OAuth 2.0 is a simplified and more flexible version of the OAuth protocol. It has become the de facto standard for authorization and authentication on the web. OAuth 2.0 focuses primarily on providing authorization frameworks for various types of applications, making it easier for developers to integrate third-party services without dealing with the intricacies of authentication.
This new-age OAuth protocol introduced the concept of access tokens, which are short-lived credentials obtained by the client (requesting application) from the authorization server (where the user logs in) after the user grants permission. These access tokens are then used to access the user’s resources on the service provider’s platform. OAuth 2.0 also provides different grant types to cater to various scenarios, such as web applications, mobile apps, and server-to-server communication.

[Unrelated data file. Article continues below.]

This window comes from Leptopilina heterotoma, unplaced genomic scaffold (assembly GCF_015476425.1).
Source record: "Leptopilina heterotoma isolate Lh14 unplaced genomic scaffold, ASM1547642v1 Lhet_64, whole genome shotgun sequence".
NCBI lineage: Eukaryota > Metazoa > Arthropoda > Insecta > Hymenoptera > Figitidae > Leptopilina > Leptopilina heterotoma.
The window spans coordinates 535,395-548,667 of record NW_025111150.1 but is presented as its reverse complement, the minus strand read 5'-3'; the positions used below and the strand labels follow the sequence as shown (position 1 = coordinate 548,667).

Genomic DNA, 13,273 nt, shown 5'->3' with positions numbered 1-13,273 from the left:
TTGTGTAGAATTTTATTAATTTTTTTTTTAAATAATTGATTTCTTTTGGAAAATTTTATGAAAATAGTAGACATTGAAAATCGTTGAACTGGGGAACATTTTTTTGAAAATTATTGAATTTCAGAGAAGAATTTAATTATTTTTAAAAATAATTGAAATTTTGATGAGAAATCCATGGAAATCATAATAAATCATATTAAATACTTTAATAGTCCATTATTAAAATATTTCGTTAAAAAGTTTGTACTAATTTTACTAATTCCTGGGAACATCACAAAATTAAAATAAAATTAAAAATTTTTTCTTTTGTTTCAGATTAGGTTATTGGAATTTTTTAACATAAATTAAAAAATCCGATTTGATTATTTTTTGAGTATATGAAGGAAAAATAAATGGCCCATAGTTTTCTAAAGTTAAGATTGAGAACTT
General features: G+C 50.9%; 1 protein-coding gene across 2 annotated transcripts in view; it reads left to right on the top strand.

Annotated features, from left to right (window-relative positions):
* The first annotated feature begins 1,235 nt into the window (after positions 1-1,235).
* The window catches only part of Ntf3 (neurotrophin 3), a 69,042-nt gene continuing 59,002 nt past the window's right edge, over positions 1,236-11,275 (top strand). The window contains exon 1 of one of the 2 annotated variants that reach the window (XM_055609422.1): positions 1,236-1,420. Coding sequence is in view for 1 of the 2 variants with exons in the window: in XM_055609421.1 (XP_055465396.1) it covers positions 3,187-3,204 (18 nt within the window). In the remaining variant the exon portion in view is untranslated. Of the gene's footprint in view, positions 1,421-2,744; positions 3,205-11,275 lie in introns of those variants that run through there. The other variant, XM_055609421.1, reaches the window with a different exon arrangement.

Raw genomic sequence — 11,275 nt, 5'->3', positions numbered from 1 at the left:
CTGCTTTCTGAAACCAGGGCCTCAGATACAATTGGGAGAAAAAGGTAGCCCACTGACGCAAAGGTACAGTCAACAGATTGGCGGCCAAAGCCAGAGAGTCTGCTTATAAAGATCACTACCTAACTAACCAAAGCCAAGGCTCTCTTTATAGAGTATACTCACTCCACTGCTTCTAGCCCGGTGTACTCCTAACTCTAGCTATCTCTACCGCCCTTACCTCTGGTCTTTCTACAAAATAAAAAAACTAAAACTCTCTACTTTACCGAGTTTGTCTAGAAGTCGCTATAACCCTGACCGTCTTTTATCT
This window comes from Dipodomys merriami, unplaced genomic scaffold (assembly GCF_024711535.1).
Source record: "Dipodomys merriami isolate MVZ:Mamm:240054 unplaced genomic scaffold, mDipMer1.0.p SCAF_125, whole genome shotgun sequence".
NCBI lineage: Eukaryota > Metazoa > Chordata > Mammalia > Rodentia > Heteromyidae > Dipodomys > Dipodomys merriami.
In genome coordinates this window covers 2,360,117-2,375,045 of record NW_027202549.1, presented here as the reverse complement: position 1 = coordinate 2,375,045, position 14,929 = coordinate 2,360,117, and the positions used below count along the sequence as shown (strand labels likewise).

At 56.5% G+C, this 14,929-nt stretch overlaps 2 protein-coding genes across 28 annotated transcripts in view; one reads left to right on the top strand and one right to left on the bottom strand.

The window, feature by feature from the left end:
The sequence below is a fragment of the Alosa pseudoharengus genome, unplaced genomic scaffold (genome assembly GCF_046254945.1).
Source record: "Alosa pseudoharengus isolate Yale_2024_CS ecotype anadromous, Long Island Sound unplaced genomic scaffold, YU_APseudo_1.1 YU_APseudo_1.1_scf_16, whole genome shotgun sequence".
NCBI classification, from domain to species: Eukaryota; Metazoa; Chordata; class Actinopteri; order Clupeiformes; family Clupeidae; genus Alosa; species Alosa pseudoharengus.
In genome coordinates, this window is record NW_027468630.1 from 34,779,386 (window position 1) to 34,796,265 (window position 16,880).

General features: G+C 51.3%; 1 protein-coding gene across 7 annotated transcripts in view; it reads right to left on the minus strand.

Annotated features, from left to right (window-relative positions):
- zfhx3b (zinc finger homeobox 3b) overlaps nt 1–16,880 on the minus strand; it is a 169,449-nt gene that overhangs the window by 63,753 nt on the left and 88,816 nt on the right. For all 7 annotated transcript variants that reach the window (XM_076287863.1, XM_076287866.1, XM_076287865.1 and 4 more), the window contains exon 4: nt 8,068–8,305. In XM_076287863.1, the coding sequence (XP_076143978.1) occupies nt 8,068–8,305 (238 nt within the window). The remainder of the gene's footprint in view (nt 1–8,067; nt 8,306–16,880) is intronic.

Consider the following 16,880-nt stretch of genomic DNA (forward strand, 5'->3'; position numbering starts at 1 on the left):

The OAuth 2.0 spec emerged after the IETF working group came together. The work on this new spec was very contentious because of the different visions between the developers and the enterprise world. Interestingly, it was the people on the “enterprise” side of things that ended up finalizing the OAuth 2.0 spec.
In order to implement OAuth 2.0 for your web service today, you will need to get information from a number of different A Request for Comments. However, the OAuth 2.0 standard does not need a specific type of token or grant, which gives much more freedom when implementing OAuth 2.0 into your application.
Before choosing this standard, it’s very important to read the security guidance and fully understand what type of decision you are making when implementing Oauth 2.0.